had, on the night previous, expressed the view which he took of a part of this subject. It appeared to him that the instruction offered by the hon. Member for York was one that went to open up the whole subject of the Poor-law Amendment Act, and that, under the circumstances now existing, it would be more consistent with the dignity and regularity of the proceedings of the House, and, indeed, with common sense and reason, that they should defer a question of the sort involved in the hon. Gentleman's motion until they could take the whole subject in hand, and deal with it as became a legislative body. But there was one of the instructions, now moved by the hon. Member for Rochdale (Mr. Crawford), to which he thought that objection did not so strongly apply, namely, that the question being at this moment in a state of abeyance, it was but fair that the act should not be carried further into effect during the time that the Government and the legislature were making up their minds as to what the law should ultimately be. He certainly thought it no unreasonable request to make, that no more of the unions should be obtruded upon parts of the country where they did not at present exist until it was known what the new system was to be. That he understood to be the whole effect of the hon. Gentleman's first instruction, and it appeared to him that the adoption of it would not offer any impediment or obstruction to the Government in considering the question. He thought, therefore, that it would be fair to vote in favour of that proposition. With regard to the other instruction offered by the hon. Gentleman, he confessed he did not take precisely the same view of it. It appeared to him that that instruction much as he agreed in its general tenor, was liable in a great degree to the same objections as the instruction offered on the previous night by the hon. Member for York. It went entirely to forbid the application of the rule relating to out-door relief from the present time. He was not prepared to go that length, because he felt that if he were to do so, it must open the whole subject, and he might be interfering, without sufficient knowledge of the subject, to prevent the application of this regulation in parts of the country where it was possible it might be absolutely required. These were the views which he took of the two instructions offered by the hon. Member for Rochdale; and he could not close his remarks upon them without taking the opportunity of expressing the pleasure with which he had heard the judicious and conciliatory observations of his right hon. Friend the Secretary of State for the Home Department, upon the subject of the Poor-law commissioners, not that he entirely concurred in the view taken by his right hon. Friend. His right hon. Friend talked of adhering strictly to the principle of the act. He should give some reasons for dissenting from that view. He owned, however, that he had listened with great pleasure to the encomiums passed by his right hon. Friend upon the conduct of the commissioners, in instances where they had paid deference to public opinion, and introduced ameliorations into the administration of the law. He took these encomiums, on the part of the country, as an earnest from his right hon. Friend, that he felt it to be his duty to watch over the operation of the act, and to see that it was carried into execution in a manner consistent with the dictates of humanity. His right hon. Friend had gone as far as it was possible for one in his situation to go. He had gone to the very brink of that caution which it was his duty to preserve. He stated that he approved of concessions to public opinion and that he was anxious to promote the relaxation of rigid rules. He (Mr. Wortley) took his right hon. Friend at his word, and upon the assurance, that he objected to the rigid enforcement of rigorous rules, would consent to take the bill now proposed upon trust for the interval that must elapse between the present time, and the period at which the amended act would be brought forward. He was quite aware, that the real question before the House, at the present moment, was not whether the Poor-law Amendment Act should be continued, but whether that portion of it should be continued which established the Poor-law commission. That was the real question, and under ordinary circumstances, he should not have felt it necessary to say any more than he had already taken the liberty of offering to the House upon the subject. But it appeared to him, that the circumstances under which they were discussing the question were not of an ordinary character. This bill to continue the commission for a year, was introduced in order to give a new Government time to consider the whole subject. It was introduced into a Parliament lately returned by the country, and which comprised within its ranks many Members who had never before had an opportunity of taking part in the discussions upon the subject of the Poor-laws. He stood in that situation himself, and he owned, that having only lately met a large body of his constituents, with whom this question possessed an intense interest, he felt it his duty to ask the House to permit him to extend his remarks upon it. It was necessary, that he should do so for two reasons—first, that he might not himself be misrepresented, as he found he had been—having opinions ascribed to him which were of a stronger and more sweeping character than any he had ever entertained or uttered; and, secondly, because he was anxious to exculpate himself from the imputation that he had used language in reference to this subject upon the hustings, which he shrunk from repeating or adhering to, when he came into that House. He owned, that with respect to the first of these difficulties, he might make up his mind to remain silent; to allow the mere misrepresentation of private opinion to pass. But he trusted that the House would not think him irrational if he felt the deepest anxiety to acquit himself wholly and entirely even of the suspicion, that he was capable of deceiving those from whom he had received the great trust which he held, and of representing himself to them in a character which he was not prepared to maintain in that House. He had been the subject of specific attacks and insinuations in that respect. The hon. Member for Halifax had last night talked of the language which had been used—of the war-cry of "No Poor-law" which was to be heard throughout the district for the representation of which he (Mr. Wortley) was a candidate. But was there not, at the same time, a war-cry of "No Corn-laws," and "untaxed bread?" If these matters were to be taken into consideration at all, it was only fair to look at both sides. He had never used the expression, "no Poor-law," himself; but he knew, that the war-cry of "no Corn-laws," and "untaxed loaves," was made use of in support of Gentlemen who proposed to lay a duty of Ss. a-quarter upon corn, and in support of a Government which had been five years in office, not only doing nothing for the Corn-laws, but opposing every possible resistance to any alteration of them, the head of the Government little more than a year before, having pronounced it madness to attempt an alteration, and that even the agitation of the question of a fixed duty, would shake society to its foundation. That being the case, he asked whether it was just to impute to him expressions of the same description, that were used by his supporters, whilst expressions of a contrary kind were as freely used by the supporters of the hon. Gentlemen opposite? Then the hon. Member for Liskeard (Mr. Charles Buller) last night, in a speech which no doubt was intended to be facetious, and with a series of the complacent sneers which formed a frequent characteristic of his oratory, seemed to insinuate that he (Mr. S. Wortley) had made use of violent expressions upon the hustings as to the course he intended to pursue with reference to the Poor-laws, but that he was now ready to abate his opposition to them, and to allow the question to stand over for fear of embarrassing his Friends the Government. If that hon. Gentleman were present, he would give to him and to the House in general the most solemn assurance that he had never to his knowledge, upon any occasion whatever, made use of any one of the expressions to which the hon. Gentleman referred. During his canvass he was frequently asked whether he would go against ! the whole law and vote for its repeal? He had invariably answered that he would do no such thing—that he believed it required amendment, but that he would not consent to make it a party question. He felt that he ought, perhaps, to beg pardon of the House for the seeming egotism of the remarks he had just made. He should gladly have avoided it; but it appeared to him, that after what had passed within those walls, after the sneers and insinuations which had been thrown out merely because he had been returned by a large I body of constituents who rejected two of the party opposite—after that it appeared to him that he might, perhaps, not be considered as trespassing too much upon the patience of the House if he availed himself; of the opportunity to set himself straight. He would now take the liberty of explaining as briefly as he could, the view which he took of the subject immediately before the House. In the first place he conceived that in point of strict order and regularity the House was perfectly justified in going into a discussion of the administration of the law upon that occasion; because it must be recollected that the greater number of points to which objections were taken were not integral of the Poor-law act, but parts of the regulations of the commissioners, whose existence was about to be prolonged by the bill upon the table. With respect to the existence of the commission, he was not one of those, and never had been, who said that the constitution of the board was altogether inadmissible, and that it was wholly and totally unjustifiable that such a board should be established. He could conceive that there were parts of the country (parts with which he was not at all acquainted) where grievous and extensive abuses under the old system rendered it indispensable that some such superintending body should exercise a general control. But granting all that, he thought no man would hesitate to concede; at least, this much, that the powers given to the commissioners were very unusual and extensive, and that in some degree they were unconstitutional. He did not pretend to say that in cases of emergency unconstitutional powers should not be given to certain functionaries for certain purposes. But, admitting that, he must take leave to say, that the Legislature, finding itself compelled to establish such powers, was bound not only to watch over the execution of them, but to guard against the undue continuation of them. Such powers were not justifiable for one moment beyond the period that they were absolutely necessary. There was another point upon which he frit very strongly. In his opinion, one of the most valuable parts of the social institutions of this country—one of those which we might well prize amongst the very best, was the habit of local self-Government which we had enjoyed from the earliest ages. This was not his opinion alone, it was the opinion of many of the best and wisest men of all times. On this subject he could quote no higher authority than that of a great foreign writer. M. de Tocqueville who showed that tin's system of local Government was one of the most valuable principles attaching to the British constitution. At the same time, there might be occasions when it would be necessary to interfere with this practice of self-government; but all he asserted was, that in deliberating on such powers as those given to the commissioners, they were justified in considering that those powers were in themselves unconstitutional, and unusually extensive, and in declaring that they should not be maintained longer than the necessity existed. Now, with respect to the administration of the law by the commissioners, he would first of all ask the House to attend to what appeared to him to be one great objection to it. The enormous size of the unions which were established was a point greatly objected to. He thought, that the extent of the unions in many parts of the country was wholly unnecessary, and totally unjustifiable. Let the House consider what had been the language used by those who, at the time of the passing of the act, explained the intentions of its authors. In May, 1834, Lord Althorp, in talking of Marylebone, which it was suggested might be thrown into a union, said, The parish of Marylebone has quite sufficient to do with paying attention to its own affairs; and it is utterly absurd for hon. Gentlemen opposite to think of there being any union formed with a parish of that description and extent. In the House of Lords, the Chancellor, Lord Brougham, used language still stronger. He said, There never was such a bugbear conjured up to fright men's minds as to suppose that the parishes of a whole county are to be united, and that all the paupers of large districts, whether agricultural or manufacturing, are to be brought together and to be placed in one immense prison. If the commissioners be not absolutely deranged they will never attempt anything of this kind. The sole object of this clause is to put a convenient number of parishes together—probably some six or seven—for the purpose of having a common workhouse, and of managing it economically. And yet they found, that unions now existed, consisting of from fifty to sixty townships, and superintended by seventy or eighty guardians. In the appendix to the reports of the Poor-law commission it was stated by Sir John Walsham, that the number of elected guardians in Northumberland, Durham, and Cumberland, was not less than from fifty to eighty: the number of townships was from thirty-nine to seventy-seven, and the amount of population from 14,000 to 31,000. The commissioners had lately been forming unions in the north of England, and the strongest instance he could quote was that of the union of Manchester. From the last report it appeared, that the township of Manchester contained 142,000 souls. One would naturally have thought, that this was a tolerably sufficient population for one union, and as large as any board of guardians could manage with any degree of satisfaction. However, the commissioners had added to it no less than eleven townships, with a population of 22,000 souls. He did not think, that in thus acting the commissioners were executing the provisions of the act according as they were originally represented to the country; and the commissioners seemed to have altogether mistaken the spirit with which authority was conferred on them by Parliament. With regard to the second instruction which was to be submitted to the consideration of the House, that was also a point depending on the regulations of the commissioners, and with respect to it the commissioners had, in his opinion, taken a wrong course. They seemed to lay down the principle that the workhouse should be the rule, and out-door relief the exception. He maintained, that they ought to lay down precisely the reverse principle. He thought, that out-door relief should be given wherever it possibly could be given without mischief; and the workhouse should never be made a condition of relief wherever it could be safely dispensed with. He never pretended to be one of those who denounced the workhouse system altogether. It had not been created for the first time by the New Poor-law, but had been established by the 9th of George 1st. Still he thought, that if the guardians appointed to dispense relief could satisfy themselves by any reasonable proof, that the applicant for relief was a bonâ fide applicant, having by law a right to assistance from the state, in that case relief should be afforded out of the workhouse. But the workhouse might be used in cases where it was necessary to offer a check to the ap- plications of those who were ascertained to be impostors, or in those parts of the country where abuses of the Poor-law existed most extensively. He could conceive that in many parts of the country such was the extent of intimidation, and such the impediments to the administration of the Poor-law, that it was unavoidably necessary to introduce some check to a corrupt system. On referring to what took place in the course of the discussions on the original introduction of the bill, he found that assurances were given, that in parts of the country where no change was required, the commissioners would have the discretion of withholding the application of its enactments. In June, 1834, Lord Althorp observed:— It certainly will not be a part of the duty of the commissioners to include all the parishes of Ibis country in unions. They will have the power of forming parishes into unions wherever they may think it desirable to do so; but there is no clause in the bill which makes such a duly imperative on them. He believed, from what he had heard, that some of the commissioners entertained different views, and considered the act compulsory on them. With respect to those parts of the country where the Poor-law was already well administered, additional assurances were given by Lord Althorp that the then existing system should not be interfered with. That noble Lord said:— With respect to the hope expressed by the hon. Member for Marylebone, that the commissioners would not interfere with parishes which are well regulated, I will only say that I hope so too. All the interference that need be had with them will be to follow their example. He (Mr. Wortley) came from a part of the country in which, though he did not pretend to say that no abuses existed under the old system, yet he would state that there was not that extensive prevalence of abuse which called for a violent change; and, therefore, it was unjust to introduce there all the provisions of the New Poor-law. There was a great difference with respect to the administration of the old system in I different parts of the country. In the southern parts, where great abuses existed, there was a desire on the part of the population to have a change introduced and supported by the Executive. But in the part of the country with which he was connected there was no one single class of the population, from the highest to the lowest—from the ratepayer to the pauper (he did not speak of individuals)—that desired the introduction of the new system in accordance with the theory of the commissioners. Those parts of the country had therefore a right to claim an exemption from the operation of the law. The only argument he had ever heard urged against their exemption was, that it was desirable to provide uniformity of system. Uniformity might be very well, but they should consider the price they paid for it. He feared, that in endeavouring to attain uniformity, they would be violating the strongest feelings of the people, and committing an injustice on the several classes of the population. On what principle was uniformity insisted on? Under the present bill they had anything but uniformity, for with respect to unions formed under local acts, and with reference also to the Gilbert unions, the commissioners were not allowed to interfere. So much for the principle of uniformity in those cases. The Government who passed the measure had equally discarded the principle of uniformity in framing the Rural Police Act; so that it was too much to put forward this principle as a reason for such great changes- Then, with respect to the advantages which were to be gained by the population of those parts of the country where the commissioners were seeking to intrude their system, he would undertake to say that the advantages which would be derived there from the adoption of that system would be so small, that not only would they prove no compensation, but, in his opinion, they afforded no justification for the violence which the introduction of that system would do to the feelings of the people. There was one other point on which he had a few remarks to make, although he was ready to adroit that it could not be discussed on this occasion so correctly under the forms of the House as those points to which he had been referring. Hitherto he had been speaking of those parts of the Poor-law which depended on the continuance of the commission; the discussion of these was in strict order. But there was one more point on which he begged the indulgence of the House while he said a few words, and which related to an independent part of the act; he meant that part of the act called the bastardy clauses. He knew very well that under the old law very considerable abuses had crept in relative to this subject. The change had been made, as was said at the time, in order to follow the course of nature, its operation being to throw on the woman the whole weight of the crime. He owned he was not quite able to see the matter in this point of view. What did the commissioners themselves say? "Bastardy cases will no doubt occur of much hardship and cruelty; but the object of the law is not to punish but to prevent." Now, this sounded very plausibly, but what did it amount to in reality? When the commissioners said, that the object of the law was not to punish but to prevent, that amounted to saying what appeared to him to be perfectly unmeaning. How did men proceed when they wished to prevent crime, but by punishing crime as it arose. If they had said, that the object of the law was not to revenge but to prevent, there would have been some meaning in what they said. But he held, that the object of this and all laws having anything of a penal character, was to prevent by punishing, and he said, therefore, that this reasoning furnished no support for the conduct of those who had recommended the introduction of this provision into the act. His firm conviction was, that the working of these clauses, perhaps not in the agricultural districts, with which he did not profess to be minutely acquainted, but certainly in the manufacturing parts of the country, had been very pernicious. There it was the case, he believed, that by a portion of the male population they had been considered as a free charter conceded to them by Parliament. He thought, that great evil had been produced by this part of the act, and that it was right, therefore, that it was but fair, that Parliament should consider the wide difference that existed between the states of society in the agricultural and manufacturing districts, when they come to legislate on the subject. In the agricultural districts the young woman was in some degree fortified against this species of delinquency. He knew how difficult it was to speak on this subject without exciting the risible faculties of some hon. Members, still the subject must be discussed as a matter of business. The truth was, that in the manufacturing districts the female was far more thrown in the way of temptation, than in the agricultural; she was shut up in factories with the other sex, as they were told by the Factory Commissioners, for very long periods together; she was thus exposed, when very young, to great temptations, and she was thrown into that situation without any safeguards of virtue; and being so thrown in the way of temptation, he believed it to be unquestionable as a matter of fact, and it was not unnatural, and quite to be expected, that the consequence was, these clauses worked perniciously in the highest degree among such a population. This was nearly all that he had to address to the House at present, but before he sat down he wished to repeat what had been said by him before, and adopted by one of his late opponents—that he thought in this discussion the House ought to take for its guidance a spirit of tenderness and kind feeling for the poor; and was it not reasonable, that they should do so? Who were the parties whom this law most affected? Who, but the poor, who formed the main portion, the bulk of the population of this country, and on whom, as a class, they were most dependent? He, therefore, was not using too strong language, and, in his opinion, it was no exaggerated language to use, when he said, that it was the duty of the House to approach the consideration of this subject with tenderness to those classes of the population whom they intended principally to be affected by the law. Saving this, he could not refrain from adding, that when it was imputed to him, that he had employed sentiments of this kind for occasional purposes, that was imputed to him which he had not ever been guilty of. He repeated, therefore, that he thought the discussion of this measure ought to be conducted by the Legislature keeping this principle clearly and steadily in view, and that if the Legislature should adopt the same view of the obligation to do so as himself, it would be better, that they should err on the side of tenderness than on that of too much rigour.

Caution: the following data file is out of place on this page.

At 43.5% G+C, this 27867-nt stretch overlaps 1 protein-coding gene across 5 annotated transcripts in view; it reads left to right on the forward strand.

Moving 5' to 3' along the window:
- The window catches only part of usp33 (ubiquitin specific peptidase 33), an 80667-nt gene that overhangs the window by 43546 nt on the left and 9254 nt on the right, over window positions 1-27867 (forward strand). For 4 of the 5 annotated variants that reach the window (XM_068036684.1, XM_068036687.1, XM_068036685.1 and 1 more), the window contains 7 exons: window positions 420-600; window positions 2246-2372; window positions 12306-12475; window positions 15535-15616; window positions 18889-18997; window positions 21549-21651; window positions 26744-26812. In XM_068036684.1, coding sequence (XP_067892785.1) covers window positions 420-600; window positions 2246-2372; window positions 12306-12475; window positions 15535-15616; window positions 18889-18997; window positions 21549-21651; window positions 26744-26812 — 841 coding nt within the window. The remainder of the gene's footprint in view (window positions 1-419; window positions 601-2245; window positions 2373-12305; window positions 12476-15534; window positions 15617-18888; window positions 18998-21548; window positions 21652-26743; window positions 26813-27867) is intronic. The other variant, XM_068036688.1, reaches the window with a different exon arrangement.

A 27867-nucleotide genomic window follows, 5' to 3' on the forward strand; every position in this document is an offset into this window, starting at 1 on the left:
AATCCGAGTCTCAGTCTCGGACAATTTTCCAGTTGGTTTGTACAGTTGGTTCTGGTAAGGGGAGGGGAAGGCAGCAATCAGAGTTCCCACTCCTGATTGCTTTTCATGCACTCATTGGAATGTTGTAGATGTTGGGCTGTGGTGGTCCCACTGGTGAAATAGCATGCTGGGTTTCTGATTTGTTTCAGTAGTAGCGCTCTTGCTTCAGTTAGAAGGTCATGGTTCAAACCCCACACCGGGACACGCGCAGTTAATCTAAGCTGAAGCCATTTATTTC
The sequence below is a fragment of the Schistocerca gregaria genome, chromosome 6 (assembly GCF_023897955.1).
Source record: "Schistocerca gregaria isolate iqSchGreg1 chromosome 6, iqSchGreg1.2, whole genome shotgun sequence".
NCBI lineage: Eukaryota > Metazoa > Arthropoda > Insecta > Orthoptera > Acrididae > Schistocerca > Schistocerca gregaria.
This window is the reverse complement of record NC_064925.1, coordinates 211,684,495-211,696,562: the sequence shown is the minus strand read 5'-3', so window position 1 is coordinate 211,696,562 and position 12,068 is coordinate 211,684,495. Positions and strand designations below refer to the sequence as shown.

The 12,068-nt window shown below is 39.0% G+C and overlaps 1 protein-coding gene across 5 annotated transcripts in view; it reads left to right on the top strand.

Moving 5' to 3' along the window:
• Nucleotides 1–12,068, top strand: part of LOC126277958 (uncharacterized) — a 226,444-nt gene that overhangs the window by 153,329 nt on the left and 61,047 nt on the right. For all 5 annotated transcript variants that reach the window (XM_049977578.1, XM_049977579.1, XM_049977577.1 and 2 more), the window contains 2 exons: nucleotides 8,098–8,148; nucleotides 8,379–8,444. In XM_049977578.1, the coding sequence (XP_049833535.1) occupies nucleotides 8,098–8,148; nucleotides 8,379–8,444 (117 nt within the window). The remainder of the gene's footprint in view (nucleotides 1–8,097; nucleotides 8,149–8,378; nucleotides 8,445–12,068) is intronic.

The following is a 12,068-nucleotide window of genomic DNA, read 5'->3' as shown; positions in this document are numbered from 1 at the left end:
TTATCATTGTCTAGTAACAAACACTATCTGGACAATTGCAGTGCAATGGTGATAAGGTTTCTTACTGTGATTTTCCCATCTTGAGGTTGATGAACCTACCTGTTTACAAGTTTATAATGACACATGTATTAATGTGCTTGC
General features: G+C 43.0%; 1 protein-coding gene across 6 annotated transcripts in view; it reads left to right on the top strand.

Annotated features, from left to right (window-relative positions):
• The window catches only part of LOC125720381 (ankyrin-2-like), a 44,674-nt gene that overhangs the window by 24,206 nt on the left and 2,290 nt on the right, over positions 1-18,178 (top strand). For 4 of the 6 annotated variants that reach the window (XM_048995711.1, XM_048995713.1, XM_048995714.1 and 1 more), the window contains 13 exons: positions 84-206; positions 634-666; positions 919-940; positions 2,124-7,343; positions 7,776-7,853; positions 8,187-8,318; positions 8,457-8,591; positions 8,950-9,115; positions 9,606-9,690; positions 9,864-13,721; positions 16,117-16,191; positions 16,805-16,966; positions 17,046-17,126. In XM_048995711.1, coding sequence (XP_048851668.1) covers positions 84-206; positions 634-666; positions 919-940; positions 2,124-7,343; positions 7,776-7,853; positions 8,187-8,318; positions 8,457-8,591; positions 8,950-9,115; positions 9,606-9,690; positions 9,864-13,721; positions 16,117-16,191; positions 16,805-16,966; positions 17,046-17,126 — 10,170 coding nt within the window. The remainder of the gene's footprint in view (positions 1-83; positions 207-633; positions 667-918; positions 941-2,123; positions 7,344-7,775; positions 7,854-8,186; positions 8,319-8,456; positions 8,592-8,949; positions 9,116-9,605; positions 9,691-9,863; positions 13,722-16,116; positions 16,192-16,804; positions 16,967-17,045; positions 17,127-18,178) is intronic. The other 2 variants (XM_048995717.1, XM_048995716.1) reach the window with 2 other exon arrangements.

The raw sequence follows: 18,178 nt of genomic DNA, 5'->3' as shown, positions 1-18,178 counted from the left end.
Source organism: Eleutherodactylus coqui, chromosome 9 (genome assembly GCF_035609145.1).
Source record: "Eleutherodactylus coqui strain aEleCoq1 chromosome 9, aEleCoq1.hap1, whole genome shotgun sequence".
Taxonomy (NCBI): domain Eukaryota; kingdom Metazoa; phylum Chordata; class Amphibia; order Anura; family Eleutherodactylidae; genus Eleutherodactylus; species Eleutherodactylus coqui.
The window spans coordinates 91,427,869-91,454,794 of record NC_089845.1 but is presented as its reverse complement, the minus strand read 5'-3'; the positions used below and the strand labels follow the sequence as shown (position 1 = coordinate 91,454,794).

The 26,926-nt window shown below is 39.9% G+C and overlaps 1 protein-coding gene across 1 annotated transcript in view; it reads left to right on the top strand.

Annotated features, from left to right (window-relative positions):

Mr. R. Yorke